You cannot say that we have the same level of campaign financing issues that the County does. Why not take a version of the ordinance to the county or work to get a different Board of Supervisors elected?

We are.

It’s true that the county has very little in the way of campaign funding rules. Unfortunately, until just this past fall of 2016 there was a law preventing counties from establishing publicly funded campaigns. That rule was recently repealed. We have been speaking and lobbying the supervisors on this issue for years and they all agree that something needs to be done. County Board of Supervisors campaigns are now running from 10 to 20 times more costly than a SLO City Council race. More money in the race makes the effort to pass meaningful reform about 10 to 20 times more difficult. The supporting members of CFR on the board all say the same thing: “Get it done in the city of SLO first.” SLO city council members are not making a living off of their salaries, nor do they have high campaign costs. This is both why they haven’t had the same levels of corruption, and more importantly in this case, why SLO city council, uniquely, can show leadership in creating the means to remove private money from the elections of our public officials.

The city has issues of unfunded liabilities and there has been rumors of this being very expensive. Who pays for this?

Every aspect of our elections – including the salaries of the winning candidates who we might not have voted for – are paid for by the public. Only the campaigns themselves are left to be funded by private money. We all pay for our governments infrastructure to insure fair use by everyone.

Our challenges with the unfunded liabilities of our pension plans did not start in one year and will not be resolved in one year. In our present iteration, our ordinance caps the city’s liability for campaigns at $80K ($40K a year). Even at that low number we would not use all of the money. Out of a $120 million budget, that is indeed a small number. As for taking money away from other programs, that isn’t necessarily so. Reconciliations of unspent funds from previous year allocations, sin taxes, donations, etc., could all be considered beyond the general fund. Do we really feel that $1 a year per city resident is too much to pay to reduce the influence of private money in the elections of our public officials, especially if it can pave the way for the county, state, and federal elections that we all see have a problem with money?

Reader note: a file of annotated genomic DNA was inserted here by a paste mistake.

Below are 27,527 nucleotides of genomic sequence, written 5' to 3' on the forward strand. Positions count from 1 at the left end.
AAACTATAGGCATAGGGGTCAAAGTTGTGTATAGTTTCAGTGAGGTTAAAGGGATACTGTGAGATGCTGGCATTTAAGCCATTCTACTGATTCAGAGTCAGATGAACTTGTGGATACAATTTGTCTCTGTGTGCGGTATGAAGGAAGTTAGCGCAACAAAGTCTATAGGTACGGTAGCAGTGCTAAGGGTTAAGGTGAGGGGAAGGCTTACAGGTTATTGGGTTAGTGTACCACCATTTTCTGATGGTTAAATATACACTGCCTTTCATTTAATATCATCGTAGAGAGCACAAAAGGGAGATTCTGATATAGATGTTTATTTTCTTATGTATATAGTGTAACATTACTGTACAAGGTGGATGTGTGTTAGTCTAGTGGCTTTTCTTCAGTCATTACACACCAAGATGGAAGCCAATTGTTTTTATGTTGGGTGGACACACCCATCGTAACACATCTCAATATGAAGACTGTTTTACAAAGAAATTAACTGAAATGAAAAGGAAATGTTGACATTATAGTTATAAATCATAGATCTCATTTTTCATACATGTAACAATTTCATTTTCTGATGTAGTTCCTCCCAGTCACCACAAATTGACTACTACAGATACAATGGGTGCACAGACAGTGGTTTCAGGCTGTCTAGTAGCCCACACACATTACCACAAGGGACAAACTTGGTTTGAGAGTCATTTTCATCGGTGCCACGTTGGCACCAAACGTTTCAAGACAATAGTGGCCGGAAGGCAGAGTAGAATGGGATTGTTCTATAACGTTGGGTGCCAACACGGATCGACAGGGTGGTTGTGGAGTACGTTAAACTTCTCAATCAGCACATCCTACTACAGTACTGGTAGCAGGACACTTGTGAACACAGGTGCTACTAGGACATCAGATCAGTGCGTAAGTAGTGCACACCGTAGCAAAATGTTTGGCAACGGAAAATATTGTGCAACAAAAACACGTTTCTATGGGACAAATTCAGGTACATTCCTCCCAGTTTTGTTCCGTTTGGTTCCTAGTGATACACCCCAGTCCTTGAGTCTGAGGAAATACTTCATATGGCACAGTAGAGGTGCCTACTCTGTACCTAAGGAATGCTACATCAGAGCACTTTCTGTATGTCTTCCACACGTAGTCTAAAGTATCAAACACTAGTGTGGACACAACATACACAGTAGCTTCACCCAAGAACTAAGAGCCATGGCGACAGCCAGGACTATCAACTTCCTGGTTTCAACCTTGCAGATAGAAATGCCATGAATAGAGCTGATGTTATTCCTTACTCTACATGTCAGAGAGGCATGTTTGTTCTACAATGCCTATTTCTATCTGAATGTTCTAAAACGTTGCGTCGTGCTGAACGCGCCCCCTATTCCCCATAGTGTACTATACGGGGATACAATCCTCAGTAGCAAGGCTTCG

We respect that City Council’s job is to be responsible stewards of our city budget. City staff’s first report on the cost of implementing the voucher program was wildly inflated as a precaution. For example, the assistant City Attorney allocated 1/3 of his time to deal with election malfeasance when he spends almost no time doing that now. Full time employee costs were budgeted both for a volunteer position and for someone to administer the program that operates for 4 months every other year. Moreover, the budget assumed that 100% of the registered voters of SLO would use their $20 vouchers and that candidates would spend 10 times more than they have customarily spent in previous elections. Those miscalculations or misunderstandings, unfairly and needlessly, inflated the cost of this ordinance by hundreds of thousands of dollars.

Recently, the city found $186,000 for cost of living increases for SLO administrative employees. We annually pay $315K for our city manager (60% more than the governor of our state), and $270K for our city attorney. Why is it so hard to find $40,000 (annually) to run candidates impartially and address the most fundamentally corrosive problems to our governance? Why can we spend hundreds of thousands of dollars on a climate action plan but nothing on a democracy voucher plan? What do civil rights cost?

One cost that is never considered: Between Citizens Congress and the Campaign Legal Center in D.C., we have spent thousands and thousands of dollars and hours – at no cost to the city – to create an ordinance that we believe addresses CFR in the best interest of our city and the Republic at large, the holdings of the SCOTUS, and free speech, while addressing socio-economic inequalities, apathy, and the contempt that most citizens rightly feel for our government.